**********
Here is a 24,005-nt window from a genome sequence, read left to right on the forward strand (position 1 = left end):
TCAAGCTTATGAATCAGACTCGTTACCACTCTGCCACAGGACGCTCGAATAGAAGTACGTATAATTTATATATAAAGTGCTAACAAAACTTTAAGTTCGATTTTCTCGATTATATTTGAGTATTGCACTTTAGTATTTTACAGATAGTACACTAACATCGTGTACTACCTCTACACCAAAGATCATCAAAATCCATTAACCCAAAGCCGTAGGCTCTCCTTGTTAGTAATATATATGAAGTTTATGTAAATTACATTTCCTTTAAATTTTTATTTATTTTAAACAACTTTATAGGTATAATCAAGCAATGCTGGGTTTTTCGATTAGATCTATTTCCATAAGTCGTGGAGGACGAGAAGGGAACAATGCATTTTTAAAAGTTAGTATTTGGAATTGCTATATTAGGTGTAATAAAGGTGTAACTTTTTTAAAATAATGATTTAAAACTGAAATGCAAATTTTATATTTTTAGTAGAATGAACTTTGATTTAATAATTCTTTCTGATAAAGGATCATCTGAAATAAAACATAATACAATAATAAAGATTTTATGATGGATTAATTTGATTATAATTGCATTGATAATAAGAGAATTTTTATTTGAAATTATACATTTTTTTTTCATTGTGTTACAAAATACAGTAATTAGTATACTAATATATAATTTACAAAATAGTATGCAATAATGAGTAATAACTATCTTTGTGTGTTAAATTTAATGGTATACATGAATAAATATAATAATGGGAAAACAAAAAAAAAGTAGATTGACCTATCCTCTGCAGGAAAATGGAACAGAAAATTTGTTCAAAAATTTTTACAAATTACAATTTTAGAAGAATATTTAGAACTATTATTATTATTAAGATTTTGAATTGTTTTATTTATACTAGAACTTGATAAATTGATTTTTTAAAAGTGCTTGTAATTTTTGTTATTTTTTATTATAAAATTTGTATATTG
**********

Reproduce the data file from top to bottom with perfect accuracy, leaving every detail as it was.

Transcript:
Here is a 24,005-nt window from a genome sequence, read left to right on the forward strand (position 1 = left end):
TCAAGCTTATGAATCAGACTCGTTACCACTCTGCCACAGGACGCTCGAATAGAAGTACGTATAATTTATATATAAAGTGCTAACAAAACTTTAAGTTCGATTTTCTCGATTATATTTGAGTATTGCACTTTAGTATTTTACAGATAGTACACTAACATCGTGTACTACCTCTACACCAAAGATCATCAAAATCCATTAACCCAAAGCCGTAGGCTCTCCTTGTTAGTAATATATATGAAGTTTATGTAAATTACATTTCCTTTAAATTTTTATTTATTTTAAACAACTTTATAGGTATAATCAAGCAATGCTGGGTTTTTCGATTAGATCTATTTCCATAAGTCGTGGAGGACGAGAAGGGAACAATGCATTTTTAAAAGTTAGTATTTGGAATTGCTATATTAGGTGTAATAAAGGTGTAACTTTTTTAAAATAATGATTTAAAACTGAAATGCAAATTTTATATTTTTAGTAGAATGAACTTTGATTTAATAATTCTTTCTGATAAAGGATCATCTGAAATAAAACATAATACAATAATAAAGATTTTATGATGGATTAATTTGATTATAATTGCATTGATAATAAGAGAATTTTTATTTGAAATTATACATTTTTTTTTCATTGTGTTACAAAATACAGTAATTAGTATACTAATATATAATTTACAAAATAGTATGCAATAATGAGTAATAACTATCTTTGTGTGTTAAATTTAATGGTATACATGAATAAATATAATAATGGGAAAACAAAAAAAAAGTAGATTGACCTATCCTCTGCAGGAAAATGGAACAGAAAATTTGTTCAAAAATTTTTACAAATTACAATTTTAGAAGAATATTTAGAACTATTATTATTATTAAGATTTTGAATTGTTTTATTTATACTAGAACTTGATAAATTGATTTTTTAAAAGTGCTTGTAATTTTTGTTATTTTTTATTATAAAATTTGTATATTG